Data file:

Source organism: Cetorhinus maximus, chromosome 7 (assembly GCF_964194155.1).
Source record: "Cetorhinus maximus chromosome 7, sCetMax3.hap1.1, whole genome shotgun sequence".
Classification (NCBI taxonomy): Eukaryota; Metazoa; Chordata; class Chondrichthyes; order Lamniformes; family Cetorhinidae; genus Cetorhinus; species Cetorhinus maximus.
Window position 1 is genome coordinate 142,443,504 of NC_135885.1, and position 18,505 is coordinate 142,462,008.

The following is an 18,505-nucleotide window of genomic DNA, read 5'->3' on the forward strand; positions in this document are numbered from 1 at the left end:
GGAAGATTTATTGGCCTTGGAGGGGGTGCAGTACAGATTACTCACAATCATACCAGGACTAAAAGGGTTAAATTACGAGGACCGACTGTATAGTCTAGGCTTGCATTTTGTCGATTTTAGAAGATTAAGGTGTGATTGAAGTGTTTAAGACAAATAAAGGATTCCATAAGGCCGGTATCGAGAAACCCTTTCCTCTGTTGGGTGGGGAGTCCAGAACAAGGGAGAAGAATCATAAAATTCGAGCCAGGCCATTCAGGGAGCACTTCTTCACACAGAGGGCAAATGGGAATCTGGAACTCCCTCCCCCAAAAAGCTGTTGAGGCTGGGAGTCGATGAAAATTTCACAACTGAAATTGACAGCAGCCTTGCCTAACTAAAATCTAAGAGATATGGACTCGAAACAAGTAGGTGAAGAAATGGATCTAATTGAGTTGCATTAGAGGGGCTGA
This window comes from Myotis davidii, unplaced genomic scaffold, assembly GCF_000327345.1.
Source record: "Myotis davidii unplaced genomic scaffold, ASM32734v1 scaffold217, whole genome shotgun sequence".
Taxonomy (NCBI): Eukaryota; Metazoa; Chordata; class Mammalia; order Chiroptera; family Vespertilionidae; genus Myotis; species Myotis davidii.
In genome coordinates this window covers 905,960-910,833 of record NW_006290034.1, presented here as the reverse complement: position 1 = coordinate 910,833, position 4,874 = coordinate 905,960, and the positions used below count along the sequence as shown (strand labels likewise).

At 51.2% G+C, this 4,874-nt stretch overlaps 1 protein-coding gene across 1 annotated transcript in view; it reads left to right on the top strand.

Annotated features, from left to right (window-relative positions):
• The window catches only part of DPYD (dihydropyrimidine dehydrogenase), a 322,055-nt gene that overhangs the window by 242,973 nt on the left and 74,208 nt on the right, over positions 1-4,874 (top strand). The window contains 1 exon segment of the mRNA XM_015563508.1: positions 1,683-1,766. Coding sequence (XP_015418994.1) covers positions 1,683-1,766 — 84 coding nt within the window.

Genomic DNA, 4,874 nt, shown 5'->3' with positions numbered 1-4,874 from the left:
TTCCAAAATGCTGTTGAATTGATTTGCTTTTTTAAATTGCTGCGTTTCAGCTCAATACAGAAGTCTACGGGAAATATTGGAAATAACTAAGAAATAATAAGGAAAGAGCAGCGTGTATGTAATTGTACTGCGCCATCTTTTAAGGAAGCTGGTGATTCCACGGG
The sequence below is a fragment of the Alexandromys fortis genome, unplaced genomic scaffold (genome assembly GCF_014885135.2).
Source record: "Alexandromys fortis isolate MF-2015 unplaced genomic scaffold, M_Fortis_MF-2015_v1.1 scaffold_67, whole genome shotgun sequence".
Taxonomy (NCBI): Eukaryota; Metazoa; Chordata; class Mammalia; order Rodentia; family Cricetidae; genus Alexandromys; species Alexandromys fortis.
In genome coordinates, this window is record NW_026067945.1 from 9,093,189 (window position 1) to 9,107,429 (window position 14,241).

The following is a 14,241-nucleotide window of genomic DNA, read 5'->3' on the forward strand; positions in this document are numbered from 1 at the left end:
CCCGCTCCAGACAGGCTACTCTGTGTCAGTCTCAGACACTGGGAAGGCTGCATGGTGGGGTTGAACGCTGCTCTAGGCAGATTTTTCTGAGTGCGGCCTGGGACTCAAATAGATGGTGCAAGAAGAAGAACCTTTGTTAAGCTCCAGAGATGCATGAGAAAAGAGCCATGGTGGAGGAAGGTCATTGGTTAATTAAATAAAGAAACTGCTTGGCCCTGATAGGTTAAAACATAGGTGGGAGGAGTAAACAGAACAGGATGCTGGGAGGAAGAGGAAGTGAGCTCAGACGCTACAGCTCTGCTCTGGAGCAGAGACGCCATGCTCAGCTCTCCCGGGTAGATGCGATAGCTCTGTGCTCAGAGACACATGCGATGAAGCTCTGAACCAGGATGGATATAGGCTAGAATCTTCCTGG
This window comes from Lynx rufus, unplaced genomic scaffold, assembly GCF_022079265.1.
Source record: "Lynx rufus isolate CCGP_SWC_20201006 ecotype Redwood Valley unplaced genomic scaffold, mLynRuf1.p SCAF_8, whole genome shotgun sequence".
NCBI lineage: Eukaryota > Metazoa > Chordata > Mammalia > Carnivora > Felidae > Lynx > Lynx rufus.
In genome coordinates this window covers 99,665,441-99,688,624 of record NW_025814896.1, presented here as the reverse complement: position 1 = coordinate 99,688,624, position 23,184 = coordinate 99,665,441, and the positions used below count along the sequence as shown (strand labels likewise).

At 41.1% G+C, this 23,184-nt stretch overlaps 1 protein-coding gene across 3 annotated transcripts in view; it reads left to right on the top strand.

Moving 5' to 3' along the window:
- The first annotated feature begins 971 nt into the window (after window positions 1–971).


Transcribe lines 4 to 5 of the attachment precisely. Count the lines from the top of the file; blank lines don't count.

Window position 1 is genome coordinate 142,443,504 of NC_135885.1, and position 18,505 is coordinate 142,462,008.

The following is an 18,505-nucleotide window of genomic DNA, read 5'->3' on the forward strand; positions in this document are numbered from 1 at the left end: